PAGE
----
Co-operative identity is based on the seven co-operative principles set out at the international level by the International Co-operative Alliance’s 1995 Statement and reaffirmed at the national level by the co-operative identity statement issued by the French co-operative movement in October 2010.


Co-operatives are a democratic business model based on the values of responsibility, solidarity and transparency. These are private companies whose primary purpose is to provide individual and collective services to their members. The co-operative and its members, who are also its customers, producers or employees, are bound by lasting mutual commitments.
In their daily business, co-operatives put into action their values of democracy, solidarity, responsibility, long-term viability, transparency and serving the local community.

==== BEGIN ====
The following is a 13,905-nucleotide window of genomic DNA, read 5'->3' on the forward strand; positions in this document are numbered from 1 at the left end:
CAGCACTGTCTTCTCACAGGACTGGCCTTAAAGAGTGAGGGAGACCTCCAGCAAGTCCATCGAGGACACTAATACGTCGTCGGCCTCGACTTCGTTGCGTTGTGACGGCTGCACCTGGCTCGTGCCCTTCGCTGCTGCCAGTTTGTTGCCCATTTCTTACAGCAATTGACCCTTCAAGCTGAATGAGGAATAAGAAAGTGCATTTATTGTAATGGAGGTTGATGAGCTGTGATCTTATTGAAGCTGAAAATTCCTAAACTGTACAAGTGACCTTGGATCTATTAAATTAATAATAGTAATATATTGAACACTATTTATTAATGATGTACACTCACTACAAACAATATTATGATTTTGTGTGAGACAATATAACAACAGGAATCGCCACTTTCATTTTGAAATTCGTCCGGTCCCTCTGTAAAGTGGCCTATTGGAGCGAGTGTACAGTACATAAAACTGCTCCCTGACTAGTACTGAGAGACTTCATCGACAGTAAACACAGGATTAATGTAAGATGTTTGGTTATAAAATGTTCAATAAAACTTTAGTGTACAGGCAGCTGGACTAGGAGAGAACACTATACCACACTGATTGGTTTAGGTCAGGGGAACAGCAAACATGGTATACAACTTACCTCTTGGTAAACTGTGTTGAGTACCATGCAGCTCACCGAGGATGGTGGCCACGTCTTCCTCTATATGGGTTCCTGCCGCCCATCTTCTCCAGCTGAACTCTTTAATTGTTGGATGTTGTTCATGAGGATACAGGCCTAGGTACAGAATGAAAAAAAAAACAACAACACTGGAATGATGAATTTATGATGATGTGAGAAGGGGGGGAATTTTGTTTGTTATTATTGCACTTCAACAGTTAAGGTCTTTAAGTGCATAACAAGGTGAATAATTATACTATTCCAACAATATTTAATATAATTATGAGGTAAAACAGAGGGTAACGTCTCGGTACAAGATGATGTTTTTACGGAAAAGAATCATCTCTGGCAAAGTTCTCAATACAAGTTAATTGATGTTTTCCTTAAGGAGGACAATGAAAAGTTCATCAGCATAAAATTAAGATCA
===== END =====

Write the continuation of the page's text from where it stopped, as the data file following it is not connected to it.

Video What is a co-operative? (French version subtitled in English)]


Co-operatives can be grouped into different families according to the type of member and the sector. Depending on who the members are, each of whom owns at least one share, and the nature of the business, co-operatives can be defined as user co-operatives, co-operative banks, business co-operatives, workers' co-operatives (or producer co-operatives), and lastly the European co-operative society.

Co-operatives form a diverse co-operative landscape

In user co-operatives, the members are users of the goods and services produced:

  • consumer cooperatives (the customers/consumers are members),
  • school cooperatives (run by students with help from teachers), 
  • co-owned housing cooperatives (the owners manage the co-owned housing), 
  • housing co-operatives (the residents manage and improve their housing, which is part of the same building or housing development),
  • low-income housing cooperatives (providing affordable homeownership and rented social housing).